Saturday, September 18, 2004


When we are young and do crazy things, do we flirt with death because we do not understand it, or are we just wired that way?
Vital was the best film of the Toronto Film Festival 2004 that I saw (edging out 3-Iron by only the smallest of margins). It is the one of the strangest personal dramas in which a man recovers his humanity by literally dissecting his girlfriend. Before you lock in a mental picture of the previous sentence, know that the film is not gory in any way. It is one of the most respectful films to human flesh that I have ever seen. The anatomical pencil sketchs shown throughout the picture are hauntingly beautiful. This is not a horror film or even science fiction. It is a film which asks the deep human questions of how the flesh is connected to the spiritual. Can dead flesh be a record of who that person was, beyond the physial?
A man wakes up with Amnesia. He is told by his father that he was in a car accident with his girlfriend (who died). He enrolls in medical school and years later when he gets to his anatomy lab, gets his girlfriend as the cadaver. He does not know this at first. But has he does the hands-on-course work his memories of life with her begin to flood back. He is able to move on with his life because he has done this. The movie does not exist in the 'real world' but rather the metaphoric much like Antonioni, Bergman or even Vincent Ward. I don't think that even in Japan there would be a funeral ceremony given to the donated-to-science-cadavers after the classes were finished. I don't think that the school or the parents would even allow this thing to happen once they knew the connections between student and cadaver. But the film is not about the plot. It is about deep spiritual questions.
That these questions are answered through visuals more than dialogue is another superior thing. It is difficult enough to address these questions with words. It is fascinating how the writer-director Shinya Tsukomoto actually makes this work!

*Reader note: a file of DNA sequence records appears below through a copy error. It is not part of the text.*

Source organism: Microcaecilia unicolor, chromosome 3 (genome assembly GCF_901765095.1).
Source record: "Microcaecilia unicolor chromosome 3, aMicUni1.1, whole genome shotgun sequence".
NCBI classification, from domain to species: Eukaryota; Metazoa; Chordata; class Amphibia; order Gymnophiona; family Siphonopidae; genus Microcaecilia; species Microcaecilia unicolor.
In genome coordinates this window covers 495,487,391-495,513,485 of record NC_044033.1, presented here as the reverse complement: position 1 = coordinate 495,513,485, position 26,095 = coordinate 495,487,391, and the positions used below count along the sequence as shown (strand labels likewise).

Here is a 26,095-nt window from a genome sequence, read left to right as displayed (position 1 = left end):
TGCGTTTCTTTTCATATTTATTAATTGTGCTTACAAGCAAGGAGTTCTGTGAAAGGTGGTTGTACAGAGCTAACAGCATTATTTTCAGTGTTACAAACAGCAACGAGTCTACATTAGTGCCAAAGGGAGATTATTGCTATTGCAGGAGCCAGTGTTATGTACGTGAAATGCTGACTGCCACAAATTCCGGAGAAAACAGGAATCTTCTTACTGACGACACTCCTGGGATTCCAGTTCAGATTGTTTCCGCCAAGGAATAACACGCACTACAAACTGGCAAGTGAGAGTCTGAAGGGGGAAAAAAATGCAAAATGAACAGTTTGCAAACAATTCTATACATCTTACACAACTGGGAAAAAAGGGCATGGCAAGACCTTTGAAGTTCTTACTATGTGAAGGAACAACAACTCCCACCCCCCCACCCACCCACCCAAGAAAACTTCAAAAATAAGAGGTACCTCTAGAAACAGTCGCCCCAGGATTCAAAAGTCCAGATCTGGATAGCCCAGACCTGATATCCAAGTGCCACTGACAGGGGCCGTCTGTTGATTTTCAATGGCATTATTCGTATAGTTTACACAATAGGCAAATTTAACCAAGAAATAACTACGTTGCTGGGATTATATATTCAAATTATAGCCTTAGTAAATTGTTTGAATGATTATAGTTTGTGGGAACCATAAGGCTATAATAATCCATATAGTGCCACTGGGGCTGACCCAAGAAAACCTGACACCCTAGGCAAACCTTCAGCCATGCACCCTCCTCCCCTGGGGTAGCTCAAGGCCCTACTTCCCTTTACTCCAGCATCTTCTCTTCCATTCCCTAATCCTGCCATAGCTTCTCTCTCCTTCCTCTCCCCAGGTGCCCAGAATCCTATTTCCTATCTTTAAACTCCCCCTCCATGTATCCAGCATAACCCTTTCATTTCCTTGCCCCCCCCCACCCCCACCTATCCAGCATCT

The regaining memory 'flashbacks' has the lead character not just reliving the moments with his girlfriend, but also somehow being outside the moment, as if memory and nostalgia for the past give him a new way to interact with her. She is prescient and omnicient in those dreams. Her spark of life his done through a couple tour-de-force dance sequences against helplessly beautiful backgrounds. Far from being flashy however, the film is actually quite understated and the acting subtle.
The emotional and intellectual and even sexual engagement (no, there is no necrophilia for those of you with dirty minds) of the movie is unsurpassed this year for me. The film references Blade Runner (which for that, will put any movie at least on my curiously list) several times from memory as passing rain, to the belching smokestacks which open both films. Flesh as memory and the origin of the soul are deep themes in both films as well.
It makes me want to check out all of Tusokomotos films. I am somewhat aquianited with his Tetsuo from a years back, but my understanding was that it was a machine meets flesh (like David Cronenberg's films) guerilla horror film made on zero budget in the directors garage (Robert Rodriguez style). Vital however is a cinematography paradise and could compete with any of the beautiful art-films from around the world. I now must see all of his movies.


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